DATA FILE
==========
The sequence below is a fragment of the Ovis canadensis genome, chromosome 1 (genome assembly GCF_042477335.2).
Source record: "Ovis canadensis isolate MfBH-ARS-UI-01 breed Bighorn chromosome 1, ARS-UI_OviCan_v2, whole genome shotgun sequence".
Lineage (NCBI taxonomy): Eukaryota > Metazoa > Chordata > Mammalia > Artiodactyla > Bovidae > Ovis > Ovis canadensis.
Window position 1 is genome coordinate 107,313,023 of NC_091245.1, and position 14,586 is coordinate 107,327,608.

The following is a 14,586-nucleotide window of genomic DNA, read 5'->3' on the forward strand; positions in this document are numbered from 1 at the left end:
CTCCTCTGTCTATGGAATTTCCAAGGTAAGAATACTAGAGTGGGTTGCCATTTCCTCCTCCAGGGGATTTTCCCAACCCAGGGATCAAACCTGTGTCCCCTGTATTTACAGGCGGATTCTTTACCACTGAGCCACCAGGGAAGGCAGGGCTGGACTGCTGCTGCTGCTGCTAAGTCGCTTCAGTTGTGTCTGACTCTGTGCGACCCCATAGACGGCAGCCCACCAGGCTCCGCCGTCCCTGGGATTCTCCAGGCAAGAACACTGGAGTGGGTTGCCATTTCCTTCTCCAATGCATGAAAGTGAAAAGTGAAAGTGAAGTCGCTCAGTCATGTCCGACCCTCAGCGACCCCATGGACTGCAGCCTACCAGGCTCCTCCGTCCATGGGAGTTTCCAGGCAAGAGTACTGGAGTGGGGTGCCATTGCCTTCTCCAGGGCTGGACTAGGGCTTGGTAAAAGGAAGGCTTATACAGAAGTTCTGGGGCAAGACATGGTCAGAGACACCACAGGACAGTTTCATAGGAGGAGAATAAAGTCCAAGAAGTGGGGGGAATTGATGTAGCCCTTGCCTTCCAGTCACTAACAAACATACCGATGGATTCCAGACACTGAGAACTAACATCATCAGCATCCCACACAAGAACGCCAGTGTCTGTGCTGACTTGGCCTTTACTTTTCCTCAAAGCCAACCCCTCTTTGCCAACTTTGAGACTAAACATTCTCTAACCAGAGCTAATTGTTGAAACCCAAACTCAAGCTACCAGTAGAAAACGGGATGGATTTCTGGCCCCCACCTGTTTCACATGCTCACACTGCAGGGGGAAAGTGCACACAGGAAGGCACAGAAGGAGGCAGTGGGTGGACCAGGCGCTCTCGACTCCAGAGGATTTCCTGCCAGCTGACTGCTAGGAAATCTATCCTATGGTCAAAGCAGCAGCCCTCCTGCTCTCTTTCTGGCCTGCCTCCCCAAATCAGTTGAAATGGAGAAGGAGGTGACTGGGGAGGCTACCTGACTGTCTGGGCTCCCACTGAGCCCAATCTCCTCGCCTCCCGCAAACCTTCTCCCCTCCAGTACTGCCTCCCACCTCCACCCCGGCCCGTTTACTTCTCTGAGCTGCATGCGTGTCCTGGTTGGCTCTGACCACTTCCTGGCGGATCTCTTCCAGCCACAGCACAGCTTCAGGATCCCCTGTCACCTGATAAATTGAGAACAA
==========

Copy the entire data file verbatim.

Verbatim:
The sequence below is a fragment of the Ovis canadensis genome, chromosome 1 (genome assembly GCF_042477335.2).
Source record: "Ovis canadensis isolate MfBH-ARS-UI-01 breed Bighorn chromosome 1, ARS-UI_OviCan_v2, whole genome shotgun sequence".
Lineage (NCBI taxonomy): Eukaryota > Metazoa > Chordata > Mammalia > Artiodactyla > Bovidae > Ovis > Ovis canadensis.
Window position 1 is genome coordinate 107,313,023 of NC_091245.1, and position 14,586 is coordinate 107,327,608.

The following is a 14,586-nucleotide window of genomic DNA, read 5'->3' on the forward strand; positions in this document are numbered from 1 at the left end:
CTCCTCTGTCTATGGAATTTCCAAGGTAAGAATACTAGAGTGGGTTGCCATTTCCTCCTCCAGGGGATTTTCCCAACCCAGGGATCAAACCTGTGTCCCCTGTATTTACAGGCGGATTCTTTACCACTGAGCCACCAGGGAAGGCAGGGCTGGACTGCTGCTGCTGCTGCTAAGTCGCTTCAGTTGTGTCTGACTCTGTGCGACCCCATAGACGGCAGCCCACCAGGCTCCGCCGTCCCTGGGATTCTCCAGGCAAGAACACTGGAGTGGGTTGCCATTTCCTTCTCCAATGCATGAAAGTGAAAAGTGAAAGTGAAGTCGCTCAGTCATGTCCGACCCTCAGCGACCCCATGGACTGCAGCCTACCAGGCTCCTCCGTCCATGGGAGTTTCCAGGCAAGAGTACTGGAGTGGGGTGCCATTGCCTTCTCCAGGGCTGGACTAGGGCTTGGTAAAAGGAAGGCTTATACAGAAGTTCTGGGGCAAGACATGGTCAGAGACACCACAGGACAGTTTCATAGGAGGAGAATAAAGTCCAAGAAGTGGGGGGAATTGATGTAGCCCTTGCCTTCCAGTCACTAACAAACATACCGATGGATTCCAGACACTGAGAACTAACATCATCAGCATCCCACACAAGAACGCCAGTGTCTGTGCTGACTTGGCCTTTACTTTTCCTCAAAGCCAACCCCTCTTTGCCAACTTTGAGACTAAACATTCTCTAACCAGAGCTAATTGTTGAAACCCAAACTCAAGCTACCAGTAGAAAACGGGATGGATTTCTGGCCCCCACCTGTTTCACATGCTCACACTGCAGGGGGAAAGTGCACACAGGAAGGCACAGAAGGAGGCAGTGGGTGGACCAGGCGCTCTCGACTCCAGAGGATTTCCTGCCAGCTGACTGCTAGGAAATCTATCCTATGGTCAAAGCAGCAGCCCTCCTGCTCTCTTTCTGGCCTGCCTCCCCAAATCAGTTGAAATGGAGAAGGAGGTGACTGGGGAGGCTACCTGACTGTCTGGGCTCCCACTGAGCCCAATCTCCTCGCCTCCCGCAAACCTTCTCCCCTCCAGTACTGCCTCCCACCTCCACCCCGGCCCGTTTACTTCTCTGAGCTGCATGCGTGTCCTGGTTGGCTCTGACCACTTCCTGGCGGATCTCTTCCAGCCACAGCACAGCTTCAGGATCCCCTGTCACCTGATAAATTGAGAACAA